Thursday, April 9, 2020
South Korean Companies Facing Global Demand Plunge
Crisis in Real Economy May Spread to Financial Sector
South Korean Companies Facing Global Demand Plunge
  • By Jung Min-hee
  • March 16, 2020, 12:13
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COVID-19 is likely to cause global demand contractions and capital market crises. 

COVID-19 as a pandemic is posing an unprecedented threat to the South Korean economy by causing global demand contractions and capital market crises beyond production setbacks in China. Economists’ consensus is that the export-driven South Korean economy will take a direct hit if the virus continues to spread in the United States and Europe.

South Korean oil companies’ underperformance for the first quarter of this year is a fait accompli now. Their aviation fuel sales have already nosedived and plummeting oil prices have dropped the value of their inventory. In the shipbuilding industry, forecasts are getting worse and worse with offshore plant construction projects and the like postponed one after another.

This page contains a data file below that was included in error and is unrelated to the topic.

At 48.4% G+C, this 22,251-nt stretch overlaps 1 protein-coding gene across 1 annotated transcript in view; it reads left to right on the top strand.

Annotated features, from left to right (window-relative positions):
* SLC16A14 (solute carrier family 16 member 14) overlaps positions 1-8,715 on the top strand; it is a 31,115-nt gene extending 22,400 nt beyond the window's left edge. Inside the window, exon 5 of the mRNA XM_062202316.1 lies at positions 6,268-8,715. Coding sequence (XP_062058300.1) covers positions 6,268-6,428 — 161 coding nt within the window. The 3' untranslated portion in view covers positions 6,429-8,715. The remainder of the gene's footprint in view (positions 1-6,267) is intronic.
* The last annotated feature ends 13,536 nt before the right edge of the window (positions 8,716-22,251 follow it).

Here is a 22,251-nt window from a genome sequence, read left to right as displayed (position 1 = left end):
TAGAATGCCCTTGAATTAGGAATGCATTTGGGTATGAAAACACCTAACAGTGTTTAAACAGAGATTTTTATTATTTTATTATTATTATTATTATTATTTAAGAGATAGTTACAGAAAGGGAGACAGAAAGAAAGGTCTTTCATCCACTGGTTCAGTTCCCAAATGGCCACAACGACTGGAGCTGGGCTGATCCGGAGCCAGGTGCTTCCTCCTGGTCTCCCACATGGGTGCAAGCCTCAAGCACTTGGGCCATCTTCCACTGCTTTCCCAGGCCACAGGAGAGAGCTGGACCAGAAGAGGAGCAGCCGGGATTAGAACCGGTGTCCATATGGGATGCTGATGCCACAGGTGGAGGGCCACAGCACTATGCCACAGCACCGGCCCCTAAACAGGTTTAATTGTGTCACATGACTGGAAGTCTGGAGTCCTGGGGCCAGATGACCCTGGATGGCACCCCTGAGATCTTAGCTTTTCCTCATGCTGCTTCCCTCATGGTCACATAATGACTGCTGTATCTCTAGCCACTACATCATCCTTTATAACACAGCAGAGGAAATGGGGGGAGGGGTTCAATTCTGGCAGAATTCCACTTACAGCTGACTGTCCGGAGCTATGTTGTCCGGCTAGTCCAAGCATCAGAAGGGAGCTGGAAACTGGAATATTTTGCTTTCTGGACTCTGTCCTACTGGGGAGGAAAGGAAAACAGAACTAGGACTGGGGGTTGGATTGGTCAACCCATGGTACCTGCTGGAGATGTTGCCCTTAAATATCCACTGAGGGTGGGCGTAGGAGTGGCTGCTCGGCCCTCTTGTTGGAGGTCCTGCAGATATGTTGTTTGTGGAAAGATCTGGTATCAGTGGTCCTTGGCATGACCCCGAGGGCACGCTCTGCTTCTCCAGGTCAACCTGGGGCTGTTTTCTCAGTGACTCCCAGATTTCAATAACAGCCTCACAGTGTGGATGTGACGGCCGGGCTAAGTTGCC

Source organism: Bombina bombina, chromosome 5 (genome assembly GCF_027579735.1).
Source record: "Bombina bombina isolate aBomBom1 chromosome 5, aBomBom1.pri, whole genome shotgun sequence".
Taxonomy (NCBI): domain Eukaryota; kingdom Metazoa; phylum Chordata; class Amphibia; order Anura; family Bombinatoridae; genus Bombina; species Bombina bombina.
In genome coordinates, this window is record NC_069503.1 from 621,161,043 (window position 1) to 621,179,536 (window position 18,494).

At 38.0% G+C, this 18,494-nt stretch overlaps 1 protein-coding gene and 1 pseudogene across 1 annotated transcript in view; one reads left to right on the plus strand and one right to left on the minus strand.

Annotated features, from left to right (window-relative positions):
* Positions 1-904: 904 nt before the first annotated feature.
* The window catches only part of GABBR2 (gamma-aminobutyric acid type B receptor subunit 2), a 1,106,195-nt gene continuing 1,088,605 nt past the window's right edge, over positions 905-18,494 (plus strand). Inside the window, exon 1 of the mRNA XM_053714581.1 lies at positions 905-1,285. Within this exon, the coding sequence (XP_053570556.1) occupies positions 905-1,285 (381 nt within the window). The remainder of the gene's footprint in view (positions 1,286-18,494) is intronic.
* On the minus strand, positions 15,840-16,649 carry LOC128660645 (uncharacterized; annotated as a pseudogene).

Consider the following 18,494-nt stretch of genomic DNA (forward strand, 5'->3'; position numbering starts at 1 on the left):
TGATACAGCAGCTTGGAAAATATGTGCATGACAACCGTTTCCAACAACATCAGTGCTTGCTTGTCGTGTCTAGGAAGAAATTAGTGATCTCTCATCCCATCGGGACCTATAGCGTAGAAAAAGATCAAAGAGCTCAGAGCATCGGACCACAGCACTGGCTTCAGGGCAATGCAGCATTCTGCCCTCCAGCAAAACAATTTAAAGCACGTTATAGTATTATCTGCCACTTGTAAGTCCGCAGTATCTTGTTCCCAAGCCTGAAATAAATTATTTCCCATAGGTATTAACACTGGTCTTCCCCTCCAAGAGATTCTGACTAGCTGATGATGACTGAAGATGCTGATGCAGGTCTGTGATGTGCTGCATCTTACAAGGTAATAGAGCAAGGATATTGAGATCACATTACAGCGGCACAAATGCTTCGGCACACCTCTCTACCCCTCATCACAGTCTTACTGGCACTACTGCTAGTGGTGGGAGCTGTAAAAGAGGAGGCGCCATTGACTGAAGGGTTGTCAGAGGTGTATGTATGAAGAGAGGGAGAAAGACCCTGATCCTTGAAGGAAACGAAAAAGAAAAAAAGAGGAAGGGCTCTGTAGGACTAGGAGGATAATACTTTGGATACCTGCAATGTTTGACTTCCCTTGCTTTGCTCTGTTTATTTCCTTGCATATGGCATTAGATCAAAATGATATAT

POSCO’s Q1 operating profit is estimated to be halved. Kyobo Securities estimated the figure at 597 billion won on March 11, which is slightly less than half of the Q1, 2019 operating profit of the steelmaker.

The semiconductor sector is likely to be affected by a decline in smartphone sales. According to Hanwha Securities, Samsung Electronics’ Q1 operating profit is estimated at 6,429 billion won, up 3.1 percent from a year ago. Meanwhile, Shinhan Financial Group’s estimate is 6,082 billion won, down 2.4 percent from year earlier.

S&P said in its recent report that a decline in demand for products and services will have more impact on South Korean companies’ performances and credits than production setbacks in view of their high dependence on exports. “The most vulnerable sectors include oil refining, chemical, steel, freight logistics, automobile and electronics,” it said.

In the meantime, CNN Business reported on March 14 that the economic impact of COVID-19 may lead to system risks in combination with corporate bond defaults. “Such defaults and lowered credit ratings can result in employment and investment reduction and an accelerated recession,” it explained.